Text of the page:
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I'm trying to setup animated textures with box projection mapping for a cube. with the help of this post, I got a pretty solid result: https://i.sstatic.net/WV3NF.jpg

My current node setup, the color ramp is meant to lock the input from the value node to 0.25 increments, which is used to pan the texture up and down. The texture I'm using is on the left (size is 16x64):

enter image description here

This is what's inside the node group. I have 2 instances of the mapping for the cube, one for the side faces, one for the top and bottom faces. they're then put through the solution I found in the above post, then finally mixed together with a factor value that separates X&Y faces from Z faces:

enter image description here

The Problem:

If parts of the cube's faces end up in the negative XYZ areas of the object's origin, it'll display a different part of the texture, which is something I don't want. I'm pretty sure this is caused by the "object" setting in the texture coordinate, but I need to keep that option so the texture becomes repeatable and is locked to the object coordinates.

enter image description here

So far I've tried adding a math node set to "absolute" before each of the "modulo" math nodes, which kind of fixed it, but made every texture in the negatives get flipped 180 degrees... which is also something I don't want. I don't have deep enough knowledge of nodes to fix specific things like this, any help is appreciated.

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    $\begingroup$ can u please provide blend file so we don't have to rebuild? i am pretty sure it can be solved with abs-math-node $\endgroup$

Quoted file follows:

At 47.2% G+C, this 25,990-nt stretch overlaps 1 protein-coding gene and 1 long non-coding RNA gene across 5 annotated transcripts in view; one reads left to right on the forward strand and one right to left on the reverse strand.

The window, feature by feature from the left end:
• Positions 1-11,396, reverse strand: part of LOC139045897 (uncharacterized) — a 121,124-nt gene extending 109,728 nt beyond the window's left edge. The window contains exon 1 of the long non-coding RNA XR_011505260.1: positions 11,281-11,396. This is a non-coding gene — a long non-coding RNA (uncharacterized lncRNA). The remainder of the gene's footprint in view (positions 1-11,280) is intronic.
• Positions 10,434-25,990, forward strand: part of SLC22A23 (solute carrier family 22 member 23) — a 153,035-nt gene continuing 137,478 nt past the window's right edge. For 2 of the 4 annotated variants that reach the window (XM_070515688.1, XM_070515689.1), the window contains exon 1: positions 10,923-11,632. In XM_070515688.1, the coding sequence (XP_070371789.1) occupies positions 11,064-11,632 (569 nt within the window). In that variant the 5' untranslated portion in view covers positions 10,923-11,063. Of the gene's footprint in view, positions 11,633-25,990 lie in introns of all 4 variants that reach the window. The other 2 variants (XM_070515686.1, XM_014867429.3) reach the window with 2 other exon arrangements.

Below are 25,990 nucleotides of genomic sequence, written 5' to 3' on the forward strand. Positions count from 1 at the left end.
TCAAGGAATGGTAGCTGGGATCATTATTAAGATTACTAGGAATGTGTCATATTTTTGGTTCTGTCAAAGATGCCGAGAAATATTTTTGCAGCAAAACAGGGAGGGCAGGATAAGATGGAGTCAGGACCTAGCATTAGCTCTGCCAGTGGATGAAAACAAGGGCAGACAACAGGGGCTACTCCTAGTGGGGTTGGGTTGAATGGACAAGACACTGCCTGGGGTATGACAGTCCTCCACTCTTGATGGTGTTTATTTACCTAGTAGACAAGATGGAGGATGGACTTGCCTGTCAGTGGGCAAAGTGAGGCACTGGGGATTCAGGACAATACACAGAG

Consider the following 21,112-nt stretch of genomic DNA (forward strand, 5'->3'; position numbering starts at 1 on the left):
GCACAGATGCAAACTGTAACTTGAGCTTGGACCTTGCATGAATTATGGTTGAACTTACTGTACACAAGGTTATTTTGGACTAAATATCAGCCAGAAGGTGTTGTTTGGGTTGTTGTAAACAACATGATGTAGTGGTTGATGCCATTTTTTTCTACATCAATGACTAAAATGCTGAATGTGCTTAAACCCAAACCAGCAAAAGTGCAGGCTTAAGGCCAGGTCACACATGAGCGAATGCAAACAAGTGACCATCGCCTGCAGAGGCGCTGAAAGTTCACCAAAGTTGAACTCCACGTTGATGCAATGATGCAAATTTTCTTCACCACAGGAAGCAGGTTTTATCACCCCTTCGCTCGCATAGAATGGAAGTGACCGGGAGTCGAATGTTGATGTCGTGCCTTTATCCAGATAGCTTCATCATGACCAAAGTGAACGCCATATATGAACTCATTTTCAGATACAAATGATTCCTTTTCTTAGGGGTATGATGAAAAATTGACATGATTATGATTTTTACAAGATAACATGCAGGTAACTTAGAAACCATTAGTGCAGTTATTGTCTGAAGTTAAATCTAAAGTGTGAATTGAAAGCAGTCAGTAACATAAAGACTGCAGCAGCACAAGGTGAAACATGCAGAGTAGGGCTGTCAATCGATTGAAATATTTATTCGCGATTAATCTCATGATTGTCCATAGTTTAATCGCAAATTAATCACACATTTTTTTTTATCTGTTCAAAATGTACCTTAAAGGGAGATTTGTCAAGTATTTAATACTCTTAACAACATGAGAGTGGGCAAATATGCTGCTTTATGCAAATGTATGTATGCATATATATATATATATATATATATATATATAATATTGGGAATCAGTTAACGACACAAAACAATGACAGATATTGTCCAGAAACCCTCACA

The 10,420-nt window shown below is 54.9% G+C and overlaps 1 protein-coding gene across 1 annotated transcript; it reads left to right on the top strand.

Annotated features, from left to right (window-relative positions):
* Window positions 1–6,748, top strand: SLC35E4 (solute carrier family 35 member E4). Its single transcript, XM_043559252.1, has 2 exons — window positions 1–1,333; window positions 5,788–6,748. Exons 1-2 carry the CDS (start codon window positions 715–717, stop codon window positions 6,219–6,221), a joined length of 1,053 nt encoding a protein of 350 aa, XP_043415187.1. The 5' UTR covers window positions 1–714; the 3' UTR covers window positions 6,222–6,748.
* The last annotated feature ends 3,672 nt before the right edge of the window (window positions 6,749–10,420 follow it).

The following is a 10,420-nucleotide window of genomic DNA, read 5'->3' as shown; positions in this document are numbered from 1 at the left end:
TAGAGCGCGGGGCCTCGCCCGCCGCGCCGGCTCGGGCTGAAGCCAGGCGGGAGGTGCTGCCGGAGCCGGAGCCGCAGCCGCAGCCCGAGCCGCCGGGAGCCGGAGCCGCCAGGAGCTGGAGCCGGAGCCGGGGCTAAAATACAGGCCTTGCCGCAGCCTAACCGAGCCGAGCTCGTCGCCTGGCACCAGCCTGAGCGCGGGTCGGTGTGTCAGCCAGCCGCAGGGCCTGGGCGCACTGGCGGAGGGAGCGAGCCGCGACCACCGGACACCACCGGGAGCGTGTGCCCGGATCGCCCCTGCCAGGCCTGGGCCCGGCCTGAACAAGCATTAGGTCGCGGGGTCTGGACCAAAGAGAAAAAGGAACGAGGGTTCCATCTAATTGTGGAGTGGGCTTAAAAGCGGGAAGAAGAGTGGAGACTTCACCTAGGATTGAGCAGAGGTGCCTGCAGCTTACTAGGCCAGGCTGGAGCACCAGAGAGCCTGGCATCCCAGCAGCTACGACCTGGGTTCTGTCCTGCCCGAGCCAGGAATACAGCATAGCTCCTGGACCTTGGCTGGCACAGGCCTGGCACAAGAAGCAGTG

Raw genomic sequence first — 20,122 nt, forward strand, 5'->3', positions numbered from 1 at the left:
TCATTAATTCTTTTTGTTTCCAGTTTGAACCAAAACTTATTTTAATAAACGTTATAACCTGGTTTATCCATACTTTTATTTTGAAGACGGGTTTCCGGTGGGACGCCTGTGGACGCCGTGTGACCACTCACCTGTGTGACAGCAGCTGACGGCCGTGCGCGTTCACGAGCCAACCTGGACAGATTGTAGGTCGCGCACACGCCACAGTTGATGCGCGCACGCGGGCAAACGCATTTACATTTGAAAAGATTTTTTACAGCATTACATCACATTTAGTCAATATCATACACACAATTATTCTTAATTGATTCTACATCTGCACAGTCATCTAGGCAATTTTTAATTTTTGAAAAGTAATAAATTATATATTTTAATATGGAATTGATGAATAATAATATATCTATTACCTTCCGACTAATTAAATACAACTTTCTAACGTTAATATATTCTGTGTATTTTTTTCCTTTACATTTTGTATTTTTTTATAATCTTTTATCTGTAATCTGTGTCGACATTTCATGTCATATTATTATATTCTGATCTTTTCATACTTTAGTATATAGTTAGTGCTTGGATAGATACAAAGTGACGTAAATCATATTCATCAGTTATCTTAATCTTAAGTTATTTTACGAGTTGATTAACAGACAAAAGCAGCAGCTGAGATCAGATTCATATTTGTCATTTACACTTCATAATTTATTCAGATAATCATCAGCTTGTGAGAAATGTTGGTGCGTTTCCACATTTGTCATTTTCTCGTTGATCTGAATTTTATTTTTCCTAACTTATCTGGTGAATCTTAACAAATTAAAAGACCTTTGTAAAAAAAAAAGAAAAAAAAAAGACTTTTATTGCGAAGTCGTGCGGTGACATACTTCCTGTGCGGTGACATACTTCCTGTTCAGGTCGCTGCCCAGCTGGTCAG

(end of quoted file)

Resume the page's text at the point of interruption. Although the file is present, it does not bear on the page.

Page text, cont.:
– Chris
    Commented Dec 23, 2021 at 12:15
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    $\begingroup$ added a .blend, sorry about that. tried doing this before but for some reason I thought I'd have to install a script to get it to work... realized that was optional. $\endgroup$
    – spyro
    Commented Dec 23, 2021 at 17:57

2 Answers 2

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As @Leander has suggested, there are probably simpler ways to do what you want, but, as this is a common gotcha, it may be worth mentioning .. Blender's implementation of modulo is floor-based, and dips into the negative for negative numerators, as on the left, below:

enter image description here

These graphs are in Object texture-coordinates, origin at center. The left graph is (Y > X mod(1)) the right graph is ( Y > X wrap(0,1) )

TL;DR.. replace your Modulo nodes with Wrap nodes.

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You can add another rule for values lower than 0 with the Less Than node.

less than node

Other Method

I think, it could be easier and more flexible, if you simply unwrap the cube first. The node setup gets much easier to read. (I replaced your color ramp to make it more generic for images with more than four parts).

unwrap

node setup

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